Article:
• Sun
  • Dec 21, 2014
  • Updated: 7:16pm

'Singapore is the crossroads of East and West. It sharpened my mind'

PUBLISHED : Friday, 29 October, 2010, 12:00am
UPDATED : Friday, 29 October, 2010, 12:00am

Sun Tao beat about 200 comrades in Heilongjiang to be chosen for government officials' training in Singapore, marking a milestone in his career.

The deputy chief of Muling county, located near the North Korean border with a population of about 330,000, was among the latest batch of 141 Chinese officials who graduated with a master's degree after one year of study. Public money paid the tuition, which was 100,000 yuan (HK$116,000).

Sun said what he saw and learned in Singapore was a window to the world for all Chinese grass-roots officials from developing areas on the mainland.

'It was my first time to be trained overseas. Most cadres, especially those from rural areas, can only learn about the outside world through television and textbooks,' he said.

'I see Singapore as the crossroads of East and West. It sharpened my mind and let me understand we have to use Singapore's experiences for reference to join the current globalisation.

'I'm in charge of the local community party school. I will soon introduce what I learnt to train other officials in Muling. Among county-level officials, there is a big lack of talent for modern public administration, industrial development and urban planning.'

He said the mayors' class would boost his career and make him stand out from other grass-roots officials.

While Sun was like a sponge, absorbing everything during his Singapore journey, some of classmates - senior officials at higher levels who run municipalities - said Singapore's experiences may be used as examples for economic and financial decision-making, but were insufficient to solve the mainland's deep-rooted social and economic problems.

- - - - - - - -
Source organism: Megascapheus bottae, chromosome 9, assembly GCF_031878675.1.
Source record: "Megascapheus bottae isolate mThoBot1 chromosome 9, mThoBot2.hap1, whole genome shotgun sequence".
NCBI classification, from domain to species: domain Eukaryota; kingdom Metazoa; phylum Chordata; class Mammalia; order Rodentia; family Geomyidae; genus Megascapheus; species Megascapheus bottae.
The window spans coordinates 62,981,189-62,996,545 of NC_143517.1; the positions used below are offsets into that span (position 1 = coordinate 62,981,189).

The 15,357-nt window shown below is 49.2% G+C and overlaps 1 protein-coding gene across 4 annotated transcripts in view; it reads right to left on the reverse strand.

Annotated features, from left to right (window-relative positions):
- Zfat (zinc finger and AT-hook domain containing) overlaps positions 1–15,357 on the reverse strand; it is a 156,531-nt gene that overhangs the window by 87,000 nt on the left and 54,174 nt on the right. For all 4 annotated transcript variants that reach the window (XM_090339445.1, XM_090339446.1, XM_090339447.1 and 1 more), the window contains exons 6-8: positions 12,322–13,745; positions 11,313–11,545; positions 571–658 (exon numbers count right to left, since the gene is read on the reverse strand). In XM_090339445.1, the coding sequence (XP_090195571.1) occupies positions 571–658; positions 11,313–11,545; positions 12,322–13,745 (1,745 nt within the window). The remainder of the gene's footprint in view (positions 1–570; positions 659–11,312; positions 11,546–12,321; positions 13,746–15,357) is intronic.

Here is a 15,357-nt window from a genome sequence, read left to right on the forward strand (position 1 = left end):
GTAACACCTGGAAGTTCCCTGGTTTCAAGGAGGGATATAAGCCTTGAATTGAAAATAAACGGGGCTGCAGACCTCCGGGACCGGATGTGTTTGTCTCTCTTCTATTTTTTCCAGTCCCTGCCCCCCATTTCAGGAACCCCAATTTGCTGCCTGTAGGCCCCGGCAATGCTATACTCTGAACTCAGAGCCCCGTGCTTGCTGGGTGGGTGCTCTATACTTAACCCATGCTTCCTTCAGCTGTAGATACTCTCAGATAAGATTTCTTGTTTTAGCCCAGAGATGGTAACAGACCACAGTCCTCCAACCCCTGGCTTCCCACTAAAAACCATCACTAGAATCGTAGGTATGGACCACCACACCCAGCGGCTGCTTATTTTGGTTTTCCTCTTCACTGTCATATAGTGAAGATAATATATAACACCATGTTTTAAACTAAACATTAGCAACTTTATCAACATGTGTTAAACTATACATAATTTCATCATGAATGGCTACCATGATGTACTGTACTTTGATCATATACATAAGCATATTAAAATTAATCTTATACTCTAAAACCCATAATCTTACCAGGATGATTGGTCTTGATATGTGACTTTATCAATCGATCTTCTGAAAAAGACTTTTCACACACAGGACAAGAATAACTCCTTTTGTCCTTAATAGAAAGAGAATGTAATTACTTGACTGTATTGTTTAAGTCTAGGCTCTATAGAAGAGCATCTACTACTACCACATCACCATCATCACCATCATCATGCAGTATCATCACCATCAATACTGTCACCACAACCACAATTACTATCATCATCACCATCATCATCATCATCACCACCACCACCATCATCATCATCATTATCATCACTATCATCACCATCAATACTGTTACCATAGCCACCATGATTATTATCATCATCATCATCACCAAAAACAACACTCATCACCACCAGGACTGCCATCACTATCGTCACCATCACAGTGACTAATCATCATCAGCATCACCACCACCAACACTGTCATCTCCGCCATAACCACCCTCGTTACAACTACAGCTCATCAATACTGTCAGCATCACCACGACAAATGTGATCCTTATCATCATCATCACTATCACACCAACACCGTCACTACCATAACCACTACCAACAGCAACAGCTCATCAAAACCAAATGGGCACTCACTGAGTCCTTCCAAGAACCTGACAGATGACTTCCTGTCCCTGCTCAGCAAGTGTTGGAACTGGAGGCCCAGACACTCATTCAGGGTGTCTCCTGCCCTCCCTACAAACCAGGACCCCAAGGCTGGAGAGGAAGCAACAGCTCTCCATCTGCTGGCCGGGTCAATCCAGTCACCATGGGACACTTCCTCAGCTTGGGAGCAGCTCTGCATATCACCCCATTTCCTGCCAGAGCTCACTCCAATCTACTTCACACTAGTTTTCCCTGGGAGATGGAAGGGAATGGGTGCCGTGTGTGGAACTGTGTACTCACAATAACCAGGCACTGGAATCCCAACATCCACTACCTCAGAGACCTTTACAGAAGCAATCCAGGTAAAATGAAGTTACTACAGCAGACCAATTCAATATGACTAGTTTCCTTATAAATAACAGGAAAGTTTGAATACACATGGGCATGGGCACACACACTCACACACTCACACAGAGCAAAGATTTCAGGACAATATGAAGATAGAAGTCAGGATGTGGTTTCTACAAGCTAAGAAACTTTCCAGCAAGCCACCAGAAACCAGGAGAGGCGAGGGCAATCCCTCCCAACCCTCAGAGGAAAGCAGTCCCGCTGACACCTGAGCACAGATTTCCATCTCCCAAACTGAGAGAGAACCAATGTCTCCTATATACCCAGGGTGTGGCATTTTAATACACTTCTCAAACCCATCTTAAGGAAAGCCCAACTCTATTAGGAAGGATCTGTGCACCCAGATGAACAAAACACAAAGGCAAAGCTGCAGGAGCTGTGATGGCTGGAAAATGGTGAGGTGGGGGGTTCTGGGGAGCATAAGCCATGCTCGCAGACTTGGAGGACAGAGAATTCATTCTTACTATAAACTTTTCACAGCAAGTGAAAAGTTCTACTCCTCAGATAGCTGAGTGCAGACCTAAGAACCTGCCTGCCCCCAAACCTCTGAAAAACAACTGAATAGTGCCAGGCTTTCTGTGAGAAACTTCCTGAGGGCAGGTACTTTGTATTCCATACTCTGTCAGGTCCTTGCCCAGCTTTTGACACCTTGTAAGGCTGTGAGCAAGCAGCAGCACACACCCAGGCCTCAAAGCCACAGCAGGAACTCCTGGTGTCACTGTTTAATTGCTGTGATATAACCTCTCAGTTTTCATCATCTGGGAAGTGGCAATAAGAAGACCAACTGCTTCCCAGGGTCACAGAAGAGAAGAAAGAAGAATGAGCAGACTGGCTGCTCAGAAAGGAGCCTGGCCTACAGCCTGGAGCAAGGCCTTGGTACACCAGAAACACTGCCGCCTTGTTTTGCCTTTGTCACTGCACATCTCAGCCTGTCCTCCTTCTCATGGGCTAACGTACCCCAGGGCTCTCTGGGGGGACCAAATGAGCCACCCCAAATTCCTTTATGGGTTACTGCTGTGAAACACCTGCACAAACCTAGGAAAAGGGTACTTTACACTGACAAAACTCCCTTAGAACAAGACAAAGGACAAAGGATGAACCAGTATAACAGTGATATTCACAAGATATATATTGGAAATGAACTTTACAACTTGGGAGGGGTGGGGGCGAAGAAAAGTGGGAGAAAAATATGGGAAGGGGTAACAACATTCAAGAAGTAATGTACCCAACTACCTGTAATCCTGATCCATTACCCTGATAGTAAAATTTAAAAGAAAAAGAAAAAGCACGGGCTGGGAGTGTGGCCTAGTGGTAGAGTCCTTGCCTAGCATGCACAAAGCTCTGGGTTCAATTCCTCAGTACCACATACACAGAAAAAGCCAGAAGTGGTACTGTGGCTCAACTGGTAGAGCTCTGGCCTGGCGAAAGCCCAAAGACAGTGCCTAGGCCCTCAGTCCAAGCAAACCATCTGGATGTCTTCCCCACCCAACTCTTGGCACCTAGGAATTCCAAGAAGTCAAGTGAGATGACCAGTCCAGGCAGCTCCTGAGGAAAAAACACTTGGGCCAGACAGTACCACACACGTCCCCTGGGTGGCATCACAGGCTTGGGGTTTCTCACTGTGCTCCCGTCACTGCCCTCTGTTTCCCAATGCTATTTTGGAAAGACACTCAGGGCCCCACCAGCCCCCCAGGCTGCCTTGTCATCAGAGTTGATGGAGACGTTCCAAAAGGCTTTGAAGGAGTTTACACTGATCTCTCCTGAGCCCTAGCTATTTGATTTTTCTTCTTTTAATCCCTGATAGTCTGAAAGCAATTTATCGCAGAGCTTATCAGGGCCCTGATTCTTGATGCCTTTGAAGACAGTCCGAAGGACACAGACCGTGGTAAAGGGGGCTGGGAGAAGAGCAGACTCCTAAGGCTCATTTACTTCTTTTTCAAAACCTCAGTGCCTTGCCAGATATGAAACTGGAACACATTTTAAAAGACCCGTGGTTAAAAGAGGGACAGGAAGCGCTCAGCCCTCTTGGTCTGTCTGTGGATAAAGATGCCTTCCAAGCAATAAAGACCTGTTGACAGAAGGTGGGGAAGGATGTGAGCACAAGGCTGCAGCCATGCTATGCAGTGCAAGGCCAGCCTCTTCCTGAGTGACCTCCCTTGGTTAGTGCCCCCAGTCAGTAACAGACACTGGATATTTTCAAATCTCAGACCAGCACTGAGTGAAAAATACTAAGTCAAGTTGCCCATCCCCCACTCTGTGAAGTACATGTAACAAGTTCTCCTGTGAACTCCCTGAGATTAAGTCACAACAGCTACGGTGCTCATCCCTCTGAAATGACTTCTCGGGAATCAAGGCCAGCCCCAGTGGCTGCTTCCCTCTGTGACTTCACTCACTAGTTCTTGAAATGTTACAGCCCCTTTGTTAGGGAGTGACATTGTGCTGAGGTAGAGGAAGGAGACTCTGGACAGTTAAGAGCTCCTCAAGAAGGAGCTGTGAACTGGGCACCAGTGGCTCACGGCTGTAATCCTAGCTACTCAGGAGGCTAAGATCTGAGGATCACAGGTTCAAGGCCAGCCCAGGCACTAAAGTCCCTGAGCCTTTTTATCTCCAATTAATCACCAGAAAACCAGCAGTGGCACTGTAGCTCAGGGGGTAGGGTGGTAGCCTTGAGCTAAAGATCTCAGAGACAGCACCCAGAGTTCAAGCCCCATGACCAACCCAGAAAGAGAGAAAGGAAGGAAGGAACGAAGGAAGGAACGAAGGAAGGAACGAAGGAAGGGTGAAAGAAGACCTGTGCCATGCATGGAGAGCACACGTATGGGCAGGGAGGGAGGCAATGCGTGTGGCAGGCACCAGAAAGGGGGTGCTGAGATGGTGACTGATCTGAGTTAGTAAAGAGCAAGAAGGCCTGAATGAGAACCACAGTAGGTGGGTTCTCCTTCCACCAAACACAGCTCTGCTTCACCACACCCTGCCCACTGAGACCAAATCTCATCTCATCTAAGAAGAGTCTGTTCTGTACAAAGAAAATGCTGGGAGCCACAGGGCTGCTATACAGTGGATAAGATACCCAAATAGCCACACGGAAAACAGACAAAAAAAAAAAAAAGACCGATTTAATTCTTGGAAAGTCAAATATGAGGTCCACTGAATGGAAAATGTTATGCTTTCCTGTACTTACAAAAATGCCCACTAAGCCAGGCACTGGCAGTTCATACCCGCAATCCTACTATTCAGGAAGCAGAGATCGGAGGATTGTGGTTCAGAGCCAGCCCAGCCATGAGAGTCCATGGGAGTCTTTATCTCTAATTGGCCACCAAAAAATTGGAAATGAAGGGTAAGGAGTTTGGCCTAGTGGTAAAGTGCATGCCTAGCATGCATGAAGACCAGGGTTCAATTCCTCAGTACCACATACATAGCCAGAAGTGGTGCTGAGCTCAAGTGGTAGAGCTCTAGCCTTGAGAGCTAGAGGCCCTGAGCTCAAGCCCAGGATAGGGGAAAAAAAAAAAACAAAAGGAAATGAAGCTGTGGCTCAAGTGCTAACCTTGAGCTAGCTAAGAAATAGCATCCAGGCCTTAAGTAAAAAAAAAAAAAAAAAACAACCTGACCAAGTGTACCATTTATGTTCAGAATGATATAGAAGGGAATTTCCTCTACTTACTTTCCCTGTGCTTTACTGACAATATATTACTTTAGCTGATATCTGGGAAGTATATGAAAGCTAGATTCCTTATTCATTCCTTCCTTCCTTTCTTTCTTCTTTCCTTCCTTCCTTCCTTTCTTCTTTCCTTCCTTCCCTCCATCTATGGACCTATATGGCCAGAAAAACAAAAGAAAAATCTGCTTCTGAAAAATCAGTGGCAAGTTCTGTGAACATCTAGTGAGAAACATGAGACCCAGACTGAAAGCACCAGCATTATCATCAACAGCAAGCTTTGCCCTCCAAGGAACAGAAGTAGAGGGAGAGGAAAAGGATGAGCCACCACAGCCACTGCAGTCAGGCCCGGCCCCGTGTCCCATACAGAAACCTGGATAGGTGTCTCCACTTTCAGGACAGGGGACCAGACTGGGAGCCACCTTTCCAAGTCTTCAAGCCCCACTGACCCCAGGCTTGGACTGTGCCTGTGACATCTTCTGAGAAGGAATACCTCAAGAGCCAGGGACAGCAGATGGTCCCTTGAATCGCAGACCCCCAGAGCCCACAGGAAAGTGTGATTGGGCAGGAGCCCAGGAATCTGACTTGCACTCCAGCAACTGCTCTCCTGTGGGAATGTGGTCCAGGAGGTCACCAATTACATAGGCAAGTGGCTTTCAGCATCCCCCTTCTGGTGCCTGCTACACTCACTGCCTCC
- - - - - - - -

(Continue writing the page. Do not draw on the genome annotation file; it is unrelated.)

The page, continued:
'No Western experience can compare with Singapore's when it comes to achieving high-speed economic development, clean government and social stability during an extended period of single-party rule,' said Yi Zhongqiang, deputy mayor of Jiangmen , Guangdong. 'This is the main reason our leadership so values its Singapore training projects. But we can't just repeat what it does because of the different size and situations between the two countries.

'Singapore is a city-size country. China's situations are much more complicated than theirs. Their social or economic policies may work well in a land of 6 million people but they won't solve the problems of China with 31 provinces and 1.3 billion people.

Li Xianmou, deputy mayor of Shanwei, Guangdong, said: 'We were there to learn the soul of the market-oriented economy and urban planning. We can copy Singapore's ideas to run an industrial park, a port or housing programmes but we all know others' experiences can't solve China's problems. As [former paramount leader] Deng Xiaoping said, we are crossing the river by feeling the stones, especially for further political and economic reform.'

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